When the Georgia Straight reaches Rokia Traoré in the capital of Scotland, the strikingly skinny singer is just about to dig in to an unfamiliar regional delicacy: a plateful of fish and chips.
“With mayonnaise,” she stresses, giving the dip’s name a decidedly Franco-Malian spin. “It’s the kind of thing I eat once a year at most, but it’s great that I get to experience it.”
She’s also about to experience an almost equally unusual environment: a no-frills Edinburgh rock club. One of the biggest stars in West African music, Traoré is more accustomed to headlining concert halls or sharing stadium stages with the likes of Paul McCartney and Led Zeppelin’s John Paul Jones. But a less glamorous setting has its advantages, she insists.
“It’s about music, and that’s it—and we’re in that kind of place,” she says, happily enough. But the downscale environment isn’t entirely inappropriate, for on her gorgeous new release, Beautiful Africa, Traoré essentially reinvents herself as an indie rocker, although one whose use of calabash percussion and the hunter’s harp known as the ngoni retains the delicate effervescence of her home country’s traditional music.
On previous efforts, Traoré explains, she employed the ngoni and the marimba-like balafon—which come from different regions of Mali and aren’t usually used together—to forge a new kind of African roots music. Eventually, though, she found that her experiments had an unexpected drawback.
“It brought me very far from guitar, which is my first instrument,” she explains. “And from rock music, which gave me the will to make music my work and, yes, become a musician. So I missed my guitar; I wanted to play more guitar and compose some music based on guitar. And also it became difficult to fly after September 11 in New York. Travelling with the big balafon, which is bigger than a double bass, became a real project. So I decided to change.”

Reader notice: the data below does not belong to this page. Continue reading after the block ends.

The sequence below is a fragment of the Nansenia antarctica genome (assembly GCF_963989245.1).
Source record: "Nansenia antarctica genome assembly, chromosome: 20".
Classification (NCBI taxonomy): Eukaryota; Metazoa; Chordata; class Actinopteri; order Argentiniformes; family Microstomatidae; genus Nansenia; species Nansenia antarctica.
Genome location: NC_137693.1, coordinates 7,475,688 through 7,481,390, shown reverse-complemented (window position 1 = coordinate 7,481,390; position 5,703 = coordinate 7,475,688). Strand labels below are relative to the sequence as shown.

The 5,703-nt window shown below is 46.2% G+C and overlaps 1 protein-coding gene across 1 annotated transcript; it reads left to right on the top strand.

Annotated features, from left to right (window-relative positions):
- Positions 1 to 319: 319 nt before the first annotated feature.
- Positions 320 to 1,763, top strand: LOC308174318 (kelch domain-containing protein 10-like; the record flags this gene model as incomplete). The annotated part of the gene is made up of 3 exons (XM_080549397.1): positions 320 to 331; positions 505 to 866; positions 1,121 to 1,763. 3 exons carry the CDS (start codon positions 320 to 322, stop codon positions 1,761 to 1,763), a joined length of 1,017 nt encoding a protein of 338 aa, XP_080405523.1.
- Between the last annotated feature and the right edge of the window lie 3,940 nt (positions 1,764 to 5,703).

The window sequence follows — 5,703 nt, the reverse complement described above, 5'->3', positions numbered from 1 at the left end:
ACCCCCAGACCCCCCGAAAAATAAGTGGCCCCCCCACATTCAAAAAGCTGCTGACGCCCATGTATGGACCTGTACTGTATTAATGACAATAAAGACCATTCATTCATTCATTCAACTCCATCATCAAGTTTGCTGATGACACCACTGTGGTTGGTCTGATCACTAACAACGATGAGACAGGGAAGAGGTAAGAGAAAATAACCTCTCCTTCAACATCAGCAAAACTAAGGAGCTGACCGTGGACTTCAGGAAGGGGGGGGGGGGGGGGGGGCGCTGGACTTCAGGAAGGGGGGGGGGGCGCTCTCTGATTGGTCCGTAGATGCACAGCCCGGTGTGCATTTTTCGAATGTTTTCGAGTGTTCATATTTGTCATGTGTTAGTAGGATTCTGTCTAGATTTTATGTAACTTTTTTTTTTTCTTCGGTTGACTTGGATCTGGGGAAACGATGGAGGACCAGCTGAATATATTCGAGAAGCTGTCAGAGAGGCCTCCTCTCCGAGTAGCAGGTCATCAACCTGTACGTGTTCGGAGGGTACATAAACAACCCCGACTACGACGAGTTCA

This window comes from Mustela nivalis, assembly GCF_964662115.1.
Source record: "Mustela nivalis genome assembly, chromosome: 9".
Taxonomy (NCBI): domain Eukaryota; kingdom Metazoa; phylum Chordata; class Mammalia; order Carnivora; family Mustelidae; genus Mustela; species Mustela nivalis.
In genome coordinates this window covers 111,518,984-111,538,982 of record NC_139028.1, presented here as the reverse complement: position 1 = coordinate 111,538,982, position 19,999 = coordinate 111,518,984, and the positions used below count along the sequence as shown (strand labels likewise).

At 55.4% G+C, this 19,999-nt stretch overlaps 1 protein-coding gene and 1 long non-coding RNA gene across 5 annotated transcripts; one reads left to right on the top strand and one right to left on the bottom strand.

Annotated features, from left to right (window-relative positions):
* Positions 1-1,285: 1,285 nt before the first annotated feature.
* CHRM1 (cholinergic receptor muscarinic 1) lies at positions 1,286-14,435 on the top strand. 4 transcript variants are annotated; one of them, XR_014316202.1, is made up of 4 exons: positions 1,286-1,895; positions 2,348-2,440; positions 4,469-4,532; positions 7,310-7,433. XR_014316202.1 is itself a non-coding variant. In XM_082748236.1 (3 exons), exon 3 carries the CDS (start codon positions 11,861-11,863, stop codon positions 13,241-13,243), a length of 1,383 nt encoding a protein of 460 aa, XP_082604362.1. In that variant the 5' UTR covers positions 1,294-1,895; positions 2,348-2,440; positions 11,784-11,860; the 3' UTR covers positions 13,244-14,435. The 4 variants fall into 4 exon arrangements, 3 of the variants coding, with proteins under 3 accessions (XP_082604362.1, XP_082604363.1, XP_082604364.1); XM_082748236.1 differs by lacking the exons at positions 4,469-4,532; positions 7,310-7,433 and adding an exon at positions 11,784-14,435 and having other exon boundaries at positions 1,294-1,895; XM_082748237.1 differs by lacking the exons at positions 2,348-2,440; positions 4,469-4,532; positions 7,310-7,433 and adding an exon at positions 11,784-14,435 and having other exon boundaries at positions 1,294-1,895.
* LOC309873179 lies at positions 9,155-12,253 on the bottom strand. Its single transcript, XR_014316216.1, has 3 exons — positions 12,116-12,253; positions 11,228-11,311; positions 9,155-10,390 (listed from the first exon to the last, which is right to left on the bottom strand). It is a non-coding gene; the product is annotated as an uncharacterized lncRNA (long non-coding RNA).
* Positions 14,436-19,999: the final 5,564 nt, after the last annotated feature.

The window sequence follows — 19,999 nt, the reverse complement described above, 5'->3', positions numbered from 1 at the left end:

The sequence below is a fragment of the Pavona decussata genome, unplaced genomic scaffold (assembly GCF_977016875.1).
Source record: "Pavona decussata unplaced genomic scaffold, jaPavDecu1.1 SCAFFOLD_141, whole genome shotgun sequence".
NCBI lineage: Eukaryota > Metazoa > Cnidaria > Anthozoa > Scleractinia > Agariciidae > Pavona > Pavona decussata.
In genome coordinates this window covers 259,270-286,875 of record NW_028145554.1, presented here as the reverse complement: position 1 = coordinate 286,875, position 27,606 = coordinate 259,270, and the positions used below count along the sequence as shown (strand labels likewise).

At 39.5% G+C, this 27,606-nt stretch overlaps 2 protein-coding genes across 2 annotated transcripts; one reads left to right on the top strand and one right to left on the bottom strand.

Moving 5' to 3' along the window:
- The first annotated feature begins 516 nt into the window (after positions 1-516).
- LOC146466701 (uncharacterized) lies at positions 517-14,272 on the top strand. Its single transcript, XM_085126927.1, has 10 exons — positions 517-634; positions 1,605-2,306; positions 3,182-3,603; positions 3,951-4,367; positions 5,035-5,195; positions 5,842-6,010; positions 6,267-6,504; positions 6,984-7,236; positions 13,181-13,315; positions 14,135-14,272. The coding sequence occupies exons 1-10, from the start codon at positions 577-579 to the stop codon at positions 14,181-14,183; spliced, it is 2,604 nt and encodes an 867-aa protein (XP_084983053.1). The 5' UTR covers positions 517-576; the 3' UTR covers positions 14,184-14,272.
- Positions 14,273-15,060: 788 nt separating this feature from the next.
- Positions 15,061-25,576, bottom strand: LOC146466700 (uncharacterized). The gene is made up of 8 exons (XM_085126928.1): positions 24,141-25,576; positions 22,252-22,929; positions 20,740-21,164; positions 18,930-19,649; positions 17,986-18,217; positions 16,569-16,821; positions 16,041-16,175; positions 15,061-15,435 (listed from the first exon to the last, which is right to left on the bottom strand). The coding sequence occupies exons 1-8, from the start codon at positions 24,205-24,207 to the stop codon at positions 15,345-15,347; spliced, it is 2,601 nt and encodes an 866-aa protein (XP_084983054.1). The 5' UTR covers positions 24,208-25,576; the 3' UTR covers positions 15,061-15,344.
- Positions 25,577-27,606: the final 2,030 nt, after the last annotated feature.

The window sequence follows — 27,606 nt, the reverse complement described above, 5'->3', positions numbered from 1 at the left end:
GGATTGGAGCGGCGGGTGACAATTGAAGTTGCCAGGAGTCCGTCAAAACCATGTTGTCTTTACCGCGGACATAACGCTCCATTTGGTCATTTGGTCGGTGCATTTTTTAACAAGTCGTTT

She first made the shift on 2008’s Tchamantché, but Beautiful Africa features a more thorough intertwining of rock and African music, thanks in part to the presence of producer and lead guitarist John Parish.
“I’m definitely lucky that he wanted to work with me,” Traoré says of Parish, who’s best known for his work with PJ Harvey. “And one of the positive things with John is there’s never too much. On this record there’s only what is necessary, and nothing more than that. It makes for a whole new sound with the way I sing, which isn’t traditional Malian singing—and for me it’s a very attractive experience.”
One thing that hasn’t changed is the cosmopolitan vocalist’s desire to present a balanced picture of Mali and of Africa in general. Although she’s not shy about speaking out against injustices ranging from government corruption to the Islamist insurgency that threatens her country’s northern provinces, her new record’s title track proclaims her deep love of African life, while the unspeakably gorgeous “Sarama” is a lilting song of praise to the women of Bamako.
“I like talking about Africa,” Traoré says when asked if she sees herself continuing in her diplomat father’s footsteps. “And there are some things I know about this continent and about Mali that other people don’t know—and can’t know, because they don’t have my double culture. That gives me a position where sometimes I have to explain some things or express some feelings—as is the case concerning Beautiful Africa’s connection to the situation in Mali. But I don’t think I am an ambassador. I do my work every day just for me.”
Spoken like a true rock star—and a proud African, too.